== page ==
Undergraduate Honors Theses

Thesis Defended

Spring 2016

Document Type

Thesis

Type of Thesis

Departmental Honors

Department

Environmental Studies

First Advisor

Thomas Veblen

Second Advisor

Kathleen Tierney

Third Advisor

Dale Miller

Abstract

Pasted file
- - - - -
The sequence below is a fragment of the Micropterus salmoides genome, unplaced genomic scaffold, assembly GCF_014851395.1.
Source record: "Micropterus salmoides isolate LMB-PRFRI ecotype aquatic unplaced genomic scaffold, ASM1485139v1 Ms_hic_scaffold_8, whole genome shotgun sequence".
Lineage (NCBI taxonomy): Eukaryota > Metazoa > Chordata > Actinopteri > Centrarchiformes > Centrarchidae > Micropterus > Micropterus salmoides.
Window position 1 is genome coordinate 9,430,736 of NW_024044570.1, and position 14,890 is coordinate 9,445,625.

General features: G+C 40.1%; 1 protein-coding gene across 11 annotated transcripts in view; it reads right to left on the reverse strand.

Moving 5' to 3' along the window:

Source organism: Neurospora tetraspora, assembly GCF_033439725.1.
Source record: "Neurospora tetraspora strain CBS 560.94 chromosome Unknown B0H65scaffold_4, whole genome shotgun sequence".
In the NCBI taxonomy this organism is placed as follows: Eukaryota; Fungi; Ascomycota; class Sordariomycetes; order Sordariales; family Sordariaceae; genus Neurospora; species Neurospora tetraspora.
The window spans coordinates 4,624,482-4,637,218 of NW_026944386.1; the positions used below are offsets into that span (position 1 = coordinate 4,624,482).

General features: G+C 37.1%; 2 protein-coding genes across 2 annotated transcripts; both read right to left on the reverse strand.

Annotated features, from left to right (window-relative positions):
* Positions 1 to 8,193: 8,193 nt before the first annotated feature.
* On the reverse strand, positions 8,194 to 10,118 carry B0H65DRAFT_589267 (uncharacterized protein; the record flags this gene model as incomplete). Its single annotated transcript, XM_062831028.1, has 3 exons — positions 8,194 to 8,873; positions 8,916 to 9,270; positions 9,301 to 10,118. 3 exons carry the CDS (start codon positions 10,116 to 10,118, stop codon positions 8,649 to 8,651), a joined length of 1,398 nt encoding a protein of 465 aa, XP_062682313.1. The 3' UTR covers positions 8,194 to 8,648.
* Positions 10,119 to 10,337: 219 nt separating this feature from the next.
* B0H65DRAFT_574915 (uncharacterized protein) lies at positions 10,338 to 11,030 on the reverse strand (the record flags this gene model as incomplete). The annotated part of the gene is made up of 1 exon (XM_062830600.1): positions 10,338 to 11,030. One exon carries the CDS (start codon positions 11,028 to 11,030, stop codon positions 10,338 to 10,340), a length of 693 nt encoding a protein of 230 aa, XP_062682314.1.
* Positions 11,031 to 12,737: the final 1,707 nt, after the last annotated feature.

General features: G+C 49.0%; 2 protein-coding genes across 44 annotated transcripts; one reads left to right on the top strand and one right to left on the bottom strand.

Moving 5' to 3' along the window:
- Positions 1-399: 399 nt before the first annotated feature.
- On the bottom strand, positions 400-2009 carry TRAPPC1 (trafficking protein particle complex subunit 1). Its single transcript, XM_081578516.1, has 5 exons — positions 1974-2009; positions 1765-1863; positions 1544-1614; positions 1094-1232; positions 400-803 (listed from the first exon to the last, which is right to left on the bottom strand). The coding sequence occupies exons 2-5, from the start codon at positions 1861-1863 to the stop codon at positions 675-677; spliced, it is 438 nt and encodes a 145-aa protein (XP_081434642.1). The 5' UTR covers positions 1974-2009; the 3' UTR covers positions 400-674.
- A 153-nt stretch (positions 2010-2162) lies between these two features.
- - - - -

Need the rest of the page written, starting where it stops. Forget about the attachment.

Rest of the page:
This thesis discusses the impact that average household income levels have on the wildfire risk of wildland-urban interface communities. Sources of information included spatial fire risk data from the Colorado State Forest Service Wildfire Risk Assessment Project (Colorado 2016), social vulnerability data from the county Social Vulnerability Index (SOVI), and socioeconomic data from the U.S. Census Bureau (US 2015). The study found that communities with higher income vulnerability levels do not typically have higher wildfire risk levels. Moreover, the individual community income vulnerability levels do not match the county income vulnerability levels that they are in. Accordingly, county vulnerability levels are not a good indicator of community vulnerability levels, and the fire risk in each of these communities is not correlated with the income vulnerability category of the community.

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